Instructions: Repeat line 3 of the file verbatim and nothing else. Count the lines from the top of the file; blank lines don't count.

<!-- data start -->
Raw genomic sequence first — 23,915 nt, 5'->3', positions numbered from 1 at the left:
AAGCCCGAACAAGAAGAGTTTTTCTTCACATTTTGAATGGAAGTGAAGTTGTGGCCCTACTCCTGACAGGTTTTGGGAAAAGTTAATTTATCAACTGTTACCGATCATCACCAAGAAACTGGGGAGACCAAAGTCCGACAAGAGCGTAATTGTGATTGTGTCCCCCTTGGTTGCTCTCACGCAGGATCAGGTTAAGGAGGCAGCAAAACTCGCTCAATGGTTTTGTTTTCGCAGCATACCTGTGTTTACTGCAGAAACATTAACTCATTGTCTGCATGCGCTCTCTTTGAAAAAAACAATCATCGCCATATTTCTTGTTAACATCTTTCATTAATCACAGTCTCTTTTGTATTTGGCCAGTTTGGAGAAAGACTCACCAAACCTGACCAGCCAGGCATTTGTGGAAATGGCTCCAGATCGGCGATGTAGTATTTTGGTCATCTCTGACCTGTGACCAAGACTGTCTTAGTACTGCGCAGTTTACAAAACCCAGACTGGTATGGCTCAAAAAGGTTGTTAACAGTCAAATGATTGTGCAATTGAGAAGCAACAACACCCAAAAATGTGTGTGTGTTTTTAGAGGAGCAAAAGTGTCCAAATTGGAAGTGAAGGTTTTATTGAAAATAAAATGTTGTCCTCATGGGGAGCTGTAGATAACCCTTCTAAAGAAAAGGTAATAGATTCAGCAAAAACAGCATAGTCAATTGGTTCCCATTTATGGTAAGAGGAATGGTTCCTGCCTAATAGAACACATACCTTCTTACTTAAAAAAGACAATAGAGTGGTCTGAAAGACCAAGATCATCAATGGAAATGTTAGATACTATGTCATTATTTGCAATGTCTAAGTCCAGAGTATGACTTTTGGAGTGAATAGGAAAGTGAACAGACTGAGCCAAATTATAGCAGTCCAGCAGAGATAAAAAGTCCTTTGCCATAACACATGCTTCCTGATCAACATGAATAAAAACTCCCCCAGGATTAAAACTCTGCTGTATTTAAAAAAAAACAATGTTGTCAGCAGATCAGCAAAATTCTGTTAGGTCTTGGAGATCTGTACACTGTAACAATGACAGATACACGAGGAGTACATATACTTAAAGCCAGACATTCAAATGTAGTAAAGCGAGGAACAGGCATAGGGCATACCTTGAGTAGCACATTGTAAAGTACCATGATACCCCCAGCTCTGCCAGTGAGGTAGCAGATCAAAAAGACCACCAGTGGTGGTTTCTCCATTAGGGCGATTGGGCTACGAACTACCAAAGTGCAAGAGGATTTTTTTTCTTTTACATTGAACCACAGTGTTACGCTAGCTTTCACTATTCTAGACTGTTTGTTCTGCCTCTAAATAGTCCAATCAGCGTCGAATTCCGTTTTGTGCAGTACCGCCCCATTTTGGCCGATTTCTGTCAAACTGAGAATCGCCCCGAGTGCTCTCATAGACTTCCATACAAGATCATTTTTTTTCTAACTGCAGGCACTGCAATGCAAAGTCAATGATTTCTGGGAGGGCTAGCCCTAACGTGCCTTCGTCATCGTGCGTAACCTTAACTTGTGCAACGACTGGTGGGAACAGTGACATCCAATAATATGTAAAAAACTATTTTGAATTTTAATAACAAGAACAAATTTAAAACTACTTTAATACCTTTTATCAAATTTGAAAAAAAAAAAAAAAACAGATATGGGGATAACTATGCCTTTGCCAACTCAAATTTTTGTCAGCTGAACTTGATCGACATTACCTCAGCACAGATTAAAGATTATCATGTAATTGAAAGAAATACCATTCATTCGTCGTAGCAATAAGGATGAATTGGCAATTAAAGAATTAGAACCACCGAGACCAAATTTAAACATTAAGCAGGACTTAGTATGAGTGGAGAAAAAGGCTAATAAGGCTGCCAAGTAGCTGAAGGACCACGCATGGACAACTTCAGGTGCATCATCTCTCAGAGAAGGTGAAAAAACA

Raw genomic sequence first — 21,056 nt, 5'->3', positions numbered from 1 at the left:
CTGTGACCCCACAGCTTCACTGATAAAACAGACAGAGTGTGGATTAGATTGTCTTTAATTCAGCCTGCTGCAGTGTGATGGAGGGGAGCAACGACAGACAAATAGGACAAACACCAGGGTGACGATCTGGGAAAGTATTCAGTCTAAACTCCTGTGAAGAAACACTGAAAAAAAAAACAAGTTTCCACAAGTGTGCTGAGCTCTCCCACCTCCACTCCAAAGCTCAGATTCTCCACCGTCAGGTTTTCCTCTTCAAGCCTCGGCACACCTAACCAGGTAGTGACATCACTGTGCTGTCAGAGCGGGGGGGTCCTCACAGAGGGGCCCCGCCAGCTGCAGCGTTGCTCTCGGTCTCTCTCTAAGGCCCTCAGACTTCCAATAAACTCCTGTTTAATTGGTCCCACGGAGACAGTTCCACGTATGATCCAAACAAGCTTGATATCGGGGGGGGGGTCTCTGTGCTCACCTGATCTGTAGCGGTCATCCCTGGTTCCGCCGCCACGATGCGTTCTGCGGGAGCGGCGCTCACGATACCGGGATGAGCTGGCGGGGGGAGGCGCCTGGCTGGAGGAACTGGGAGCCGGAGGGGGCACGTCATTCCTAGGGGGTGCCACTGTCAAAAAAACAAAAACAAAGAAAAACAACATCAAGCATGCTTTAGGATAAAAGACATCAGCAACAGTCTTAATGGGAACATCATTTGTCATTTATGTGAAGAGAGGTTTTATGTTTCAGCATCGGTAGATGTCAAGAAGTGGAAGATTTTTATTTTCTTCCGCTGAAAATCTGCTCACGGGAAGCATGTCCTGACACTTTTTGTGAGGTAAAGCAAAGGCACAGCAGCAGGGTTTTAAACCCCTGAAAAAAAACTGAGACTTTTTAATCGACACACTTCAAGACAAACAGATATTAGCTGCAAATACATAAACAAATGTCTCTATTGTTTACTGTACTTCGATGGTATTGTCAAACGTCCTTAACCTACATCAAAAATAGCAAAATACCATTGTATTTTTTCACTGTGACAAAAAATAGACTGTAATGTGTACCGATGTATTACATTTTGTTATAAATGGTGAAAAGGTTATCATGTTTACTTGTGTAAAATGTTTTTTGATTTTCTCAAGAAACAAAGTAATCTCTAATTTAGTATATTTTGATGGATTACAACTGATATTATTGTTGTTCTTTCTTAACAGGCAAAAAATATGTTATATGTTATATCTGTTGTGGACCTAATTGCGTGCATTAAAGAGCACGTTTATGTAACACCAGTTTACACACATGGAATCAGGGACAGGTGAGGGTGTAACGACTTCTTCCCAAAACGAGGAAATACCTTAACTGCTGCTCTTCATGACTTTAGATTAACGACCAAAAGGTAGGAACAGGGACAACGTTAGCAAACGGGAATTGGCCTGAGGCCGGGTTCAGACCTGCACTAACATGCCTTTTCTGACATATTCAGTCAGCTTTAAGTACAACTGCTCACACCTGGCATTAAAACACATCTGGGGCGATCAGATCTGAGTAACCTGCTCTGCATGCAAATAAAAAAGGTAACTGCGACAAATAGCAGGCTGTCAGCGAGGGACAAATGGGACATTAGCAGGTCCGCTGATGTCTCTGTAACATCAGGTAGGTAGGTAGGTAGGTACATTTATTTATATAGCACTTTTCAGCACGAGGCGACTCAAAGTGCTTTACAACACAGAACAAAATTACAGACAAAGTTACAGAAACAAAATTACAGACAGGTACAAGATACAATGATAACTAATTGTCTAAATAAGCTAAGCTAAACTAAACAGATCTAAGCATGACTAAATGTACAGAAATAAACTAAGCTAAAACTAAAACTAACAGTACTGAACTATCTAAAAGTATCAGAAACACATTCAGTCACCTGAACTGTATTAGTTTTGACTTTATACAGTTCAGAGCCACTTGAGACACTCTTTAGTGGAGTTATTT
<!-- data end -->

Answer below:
Raw genomic sequence first — 21,056 nt, 5'->3', positions numbered from 1 at the left: